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ORIGINAL ARTICLE
Year : 2021  |  Volume : 10  |  Issue : 2  |  Page : 75-81

Aphrodisiac potential of Polyalthia bullata (Tongkat Ali) in fowl


1 Faculty of Industrial Sciences & Technology, Universiti Malaysia Pahang, Lebuhraya Tun Razak, 26300, Gambang, Kuantan, Pahang Darul Makmur, Malaysia
2 Faculty of Medicine, Biomedical Sciences and Nursing, MAHSA University, Jalan SP2, Bandar Saujana Putra, 42610 Jenjarom Selangor, Malaysia
3 Institute of Biological Sciences, University of Malaya, 50603 Kuala Lumpur, Malaysia
4 Ubat Tradisional Orang Asli, Dataran Sungai Perak Sebelah Utara, North-South Expressway, Kampung Menora, 33000 Kuala Kangsar, Perak Darul Ridzuan, Malaysia

Correspondence Address:
Jaya Vejayan
Faculty of Industrial Sciences & Technology, Universiti Malaysia Pahang, Lebuhraya Tun Razak, 26300, Gambang, Kuantan, Pahang Darul Makmur
Malaysia
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Source of Support: This work was funded by grants awarded by Malaysian Technological University Network (MTUN) with grant number of UIC191201 as well as grants awarded by Universiti Malaysia Pahang with grant numbers of PDU203209 (product development grant) and PGRS1903203 (postgraduate grant), Conflict of Interest: None


DOI: 10.4103/2305-0500.311615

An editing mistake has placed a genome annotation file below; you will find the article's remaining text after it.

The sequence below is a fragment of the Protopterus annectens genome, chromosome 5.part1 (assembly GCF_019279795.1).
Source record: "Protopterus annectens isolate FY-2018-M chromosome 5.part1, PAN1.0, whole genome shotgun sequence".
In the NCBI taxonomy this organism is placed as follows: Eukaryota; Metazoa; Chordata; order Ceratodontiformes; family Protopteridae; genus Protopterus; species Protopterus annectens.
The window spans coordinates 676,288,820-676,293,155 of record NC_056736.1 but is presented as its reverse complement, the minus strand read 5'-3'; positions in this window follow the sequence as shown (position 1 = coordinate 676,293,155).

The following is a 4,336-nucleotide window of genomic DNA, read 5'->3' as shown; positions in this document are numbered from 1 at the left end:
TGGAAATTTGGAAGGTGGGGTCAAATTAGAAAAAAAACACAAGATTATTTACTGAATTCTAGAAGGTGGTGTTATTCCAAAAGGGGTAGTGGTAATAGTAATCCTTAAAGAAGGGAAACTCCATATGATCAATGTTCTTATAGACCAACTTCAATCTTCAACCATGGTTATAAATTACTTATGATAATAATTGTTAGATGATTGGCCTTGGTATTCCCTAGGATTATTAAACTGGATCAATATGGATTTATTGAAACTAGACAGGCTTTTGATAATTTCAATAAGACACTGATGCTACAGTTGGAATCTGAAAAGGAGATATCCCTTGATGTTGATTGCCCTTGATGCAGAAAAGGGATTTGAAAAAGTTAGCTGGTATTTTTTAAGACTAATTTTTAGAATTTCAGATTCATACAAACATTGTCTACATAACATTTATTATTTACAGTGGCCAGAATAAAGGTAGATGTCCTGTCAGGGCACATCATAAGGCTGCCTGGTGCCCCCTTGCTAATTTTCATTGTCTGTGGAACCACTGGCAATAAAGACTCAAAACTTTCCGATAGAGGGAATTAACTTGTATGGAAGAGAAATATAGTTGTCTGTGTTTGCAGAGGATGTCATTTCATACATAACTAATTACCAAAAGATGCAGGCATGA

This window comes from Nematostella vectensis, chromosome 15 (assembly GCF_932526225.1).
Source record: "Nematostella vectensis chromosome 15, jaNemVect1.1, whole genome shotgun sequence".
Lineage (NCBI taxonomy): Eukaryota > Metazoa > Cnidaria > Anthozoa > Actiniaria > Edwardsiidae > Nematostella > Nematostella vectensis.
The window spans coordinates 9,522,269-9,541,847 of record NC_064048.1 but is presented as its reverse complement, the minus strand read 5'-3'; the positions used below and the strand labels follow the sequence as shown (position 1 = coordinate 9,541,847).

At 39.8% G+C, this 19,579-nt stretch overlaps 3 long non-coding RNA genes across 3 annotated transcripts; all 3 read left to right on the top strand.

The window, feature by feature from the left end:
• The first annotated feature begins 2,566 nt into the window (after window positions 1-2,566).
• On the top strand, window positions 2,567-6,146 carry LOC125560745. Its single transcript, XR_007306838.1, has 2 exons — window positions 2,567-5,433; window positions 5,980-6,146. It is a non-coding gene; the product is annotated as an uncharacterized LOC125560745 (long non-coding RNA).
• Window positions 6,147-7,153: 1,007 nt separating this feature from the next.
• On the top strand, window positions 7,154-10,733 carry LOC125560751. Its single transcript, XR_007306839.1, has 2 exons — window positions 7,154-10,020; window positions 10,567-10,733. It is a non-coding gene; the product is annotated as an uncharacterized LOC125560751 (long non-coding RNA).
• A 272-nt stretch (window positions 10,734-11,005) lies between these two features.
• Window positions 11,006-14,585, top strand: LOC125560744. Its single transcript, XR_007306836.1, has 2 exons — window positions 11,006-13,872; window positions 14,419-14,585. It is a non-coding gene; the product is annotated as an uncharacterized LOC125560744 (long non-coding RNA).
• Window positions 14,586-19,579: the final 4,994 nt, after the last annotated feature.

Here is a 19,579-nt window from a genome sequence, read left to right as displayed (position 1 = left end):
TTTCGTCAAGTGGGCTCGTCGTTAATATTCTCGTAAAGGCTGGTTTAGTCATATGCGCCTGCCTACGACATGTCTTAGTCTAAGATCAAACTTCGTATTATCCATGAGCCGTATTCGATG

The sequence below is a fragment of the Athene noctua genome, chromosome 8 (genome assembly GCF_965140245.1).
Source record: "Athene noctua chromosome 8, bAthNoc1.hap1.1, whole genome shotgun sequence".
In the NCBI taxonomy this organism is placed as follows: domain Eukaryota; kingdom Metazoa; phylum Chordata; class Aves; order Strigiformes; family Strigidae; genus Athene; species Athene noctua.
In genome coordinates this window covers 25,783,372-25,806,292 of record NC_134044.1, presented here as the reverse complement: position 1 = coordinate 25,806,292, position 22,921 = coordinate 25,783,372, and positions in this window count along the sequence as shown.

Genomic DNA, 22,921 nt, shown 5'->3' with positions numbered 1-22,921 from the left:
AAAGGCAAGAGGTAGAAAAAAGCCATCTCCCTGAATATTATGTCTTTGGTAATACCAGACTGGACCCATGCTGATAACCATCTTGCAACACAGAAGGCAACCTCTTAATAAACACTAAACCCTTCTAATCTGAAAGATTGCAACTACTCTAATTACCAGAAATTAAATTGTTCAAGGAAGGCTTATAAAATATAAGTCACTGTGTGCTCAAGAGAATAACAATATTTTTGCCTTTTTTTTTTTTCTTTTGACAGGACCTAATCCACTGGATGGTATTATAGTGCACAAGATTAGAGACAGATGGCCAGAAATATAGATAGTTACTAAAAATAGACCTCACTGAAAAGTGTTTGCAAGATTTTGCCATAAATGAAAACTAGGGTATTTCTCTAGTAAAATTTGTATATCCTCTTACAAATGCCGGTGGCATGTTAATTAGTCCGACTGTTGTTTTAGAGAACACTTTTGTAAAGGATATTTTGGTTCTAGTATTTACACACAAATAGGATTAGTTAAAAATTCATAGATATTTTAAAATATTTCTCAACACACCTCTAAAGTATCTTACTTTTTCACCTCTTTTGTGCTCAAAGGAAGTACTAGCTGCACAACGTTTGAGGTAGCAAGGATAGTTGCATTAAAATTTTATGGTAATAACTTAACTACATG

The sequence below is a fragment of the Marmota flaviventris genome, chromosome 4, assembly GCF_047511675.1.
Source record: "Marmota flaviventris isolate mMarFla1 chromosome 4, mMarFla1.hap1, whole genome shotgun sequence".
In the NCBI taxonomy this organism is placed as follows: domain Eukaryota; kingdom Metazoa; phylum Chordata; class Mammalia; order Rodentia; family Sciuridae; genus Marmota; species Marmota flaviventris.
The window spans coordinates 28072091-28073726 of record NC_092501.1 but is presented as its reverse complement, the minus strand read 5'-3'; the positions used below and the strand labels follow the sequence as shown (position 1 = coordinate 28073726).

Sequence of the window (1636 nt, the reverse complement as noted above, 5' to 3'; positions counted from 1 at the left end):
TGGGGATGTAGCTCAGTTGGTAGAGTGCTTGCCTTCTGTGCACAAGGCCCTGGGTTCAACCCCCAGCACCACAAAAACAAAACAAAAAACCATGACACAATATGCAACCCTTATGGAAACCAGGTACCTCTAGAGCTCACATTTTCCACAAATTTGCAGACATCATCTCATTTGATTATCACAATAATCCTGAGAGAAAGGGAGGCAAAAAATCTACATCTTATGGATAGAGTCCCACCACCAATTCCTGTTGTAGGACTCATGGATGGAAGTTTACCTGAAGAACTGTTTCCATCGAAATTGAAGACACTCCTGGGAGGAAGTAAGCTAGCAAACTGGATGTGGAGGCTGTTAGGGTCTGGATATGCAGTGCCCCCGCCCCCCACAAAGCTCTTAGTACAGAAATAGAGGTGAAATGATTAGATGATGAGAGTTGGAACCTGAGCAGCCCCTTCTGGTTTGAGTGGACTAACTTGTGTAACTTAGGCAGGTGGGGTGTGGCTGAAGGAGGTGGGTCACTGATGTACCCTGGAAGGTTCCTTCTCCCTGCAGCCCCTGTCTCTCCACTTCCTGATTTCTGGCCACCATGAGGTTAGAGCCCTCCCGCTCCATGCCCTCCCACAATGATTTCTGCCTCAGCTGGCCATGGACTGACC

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Objective: To study the aphrodisiac potential of Polyalthia (P.) bullata in fowl. Methods: In this study, testosterone, as an indicator of the aphrodisiac potential of P. bullata, was investigated for its release from TM3 Leydig cells grown in vitro and in 4 fowls given capsules containing P. bullata at a dose of 10 mg in each capsule twice a day, for 50 days. In the latter in vivo evaluation, mating behaviours were additionally determined after the treated fowls were released to the individual hens, and their testes and liver were dissected for histological examinations. Blood drawn from the fowls was assessed for any changes in diagnostic parameters. Results: In the in vitro test (TM3 Leydig cells), P. bullata was able to increase testosterone to 0.48 nmol/L within 72 h of incubation, compared to the untreated control with only 0.18 nmol/L, i.e., an increase of 170%. In the in vivo test, outcomes in the fowls dosed with P. bullata showed similar positive elevations of testosterone to (9.72±1.10) nmol/L in comparison to the controls that showed a level of only (4.05±0.84) nmol/L. Total frequencies of mating behaviours were observed (wing flapping, body shakes, crowing and beak pecking) to be 23 counts for the test compared to only 15 for the control fowls. Histological examination of the male reproductive organs provided evidence of testosterone boosting based on an observable increase in the activity at the seminiferous tubules of testis tissues without any damaging effects, compared to the controls. In the nine diagnostic blood parameters assessed, including alanine aminotransferase, aspartate aminotransferase, and gamma glutamyltransferase, none was remarkably elevated compared to the controls. The histological changes in the liver were not severe and mainly consisted of only localized moderate but recoverable obstructions and swellings of the vessels and tubules. Conclusions: P. bullata is able to boost testosterone both in vitro and in vivo, with no acute toxicities.


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